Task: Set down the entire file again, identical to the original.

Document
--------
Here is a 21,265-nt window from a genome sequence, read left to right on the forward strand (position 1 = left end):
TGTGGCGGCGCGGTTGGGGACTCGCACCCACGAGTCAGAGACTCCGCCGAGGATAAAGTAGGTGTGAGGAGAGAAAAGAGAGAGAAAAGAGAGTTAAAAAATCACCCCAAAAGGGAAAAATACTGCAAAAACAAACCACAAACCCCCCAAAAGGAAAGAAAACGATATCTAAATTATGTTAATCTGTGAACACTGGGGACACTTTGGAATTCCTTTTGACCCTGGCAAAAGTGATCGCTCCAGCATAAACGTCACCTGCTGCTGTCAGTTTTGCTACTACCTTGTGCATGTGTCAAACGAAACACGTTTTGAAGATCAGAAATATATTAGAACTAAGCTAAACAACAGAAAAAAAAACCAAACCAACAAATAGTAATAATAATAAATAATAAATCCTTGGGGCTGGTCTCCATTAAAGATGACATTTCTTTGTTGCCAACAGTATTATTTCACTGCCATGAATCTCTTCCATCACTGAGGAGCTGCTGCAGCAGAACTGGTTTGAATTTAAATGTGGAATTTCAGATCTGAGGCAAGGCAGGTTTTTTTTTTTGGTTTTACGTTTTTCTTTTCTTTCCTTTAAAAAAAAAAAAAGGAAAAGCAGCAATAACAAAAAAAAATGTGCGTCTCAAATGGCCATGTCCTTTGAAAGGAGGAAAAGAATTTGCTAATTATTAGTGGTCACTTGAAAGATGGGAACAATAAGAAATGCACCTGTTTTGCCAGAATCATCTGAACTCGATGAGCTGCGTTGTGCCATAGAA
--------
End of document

Here is a 21,265-nt window from a genome sequence, read left to right on the forward strand (position 1 = left end):
TGTGGCGGCGCGGTTGGGGACTCGCACCCACGAGTCAGAGACTCCGCCGAGGATAAAGTAGGTGTGAGGAGAGAAAAGAGAGAGAAAAGAGAGTTAAAAAATCACCCCAAAAGGGAAAAATACTGCAAAAACAAACCACAAACCCCCCAAAAGGAAAGAAAACGATATCTAAATTATGTTAATCTGTGAACACTGGGGACACTTTGGAATTCCTTTTGACCCTGGCAAAAGTGATCGCTCCAGCATAAACGTCACCTGCTGCTGTCAGTTTTGCTACTACCTTGTGCATGTGTCAAACGAAACACGTTTTGAAGATCAGAAATATATTAGAACTAAGCTAAACAACAGAAAAAAAAACCAAACCAACAAATAGTAATAATAATAAATAATAAATCCTTGGGGCTGGTCTCCATTAAAGATGACATTTCTTTGTTGCCAACAGTATTATTTCACTGCCATGAATCTCTTCCATCACTGAGGAGCTGCTGCAGCAGAACTGGTTTGAATTTAAATGTGGAATTTCAGATCTGAGGCAAGGCAGGTTTTTTTTTTTGGTTTTACGTTTTTCTTTTCTTTCCTTTAAAAAAAAAAAAAGGAAAAGCAGCAATAACAAAAAAAAATGTGCGTCTCAAATGGCCATGTCCTTTGAAAGGAGGAAAAGAATTTGCTAATTATTAGTGGTCACTTGAAAGATGGGAACAATAAGAAATGCACCTGTTTTGCCAGAATCATCTGAACTCGATGAGCTGCGTTGTGCCATAGAA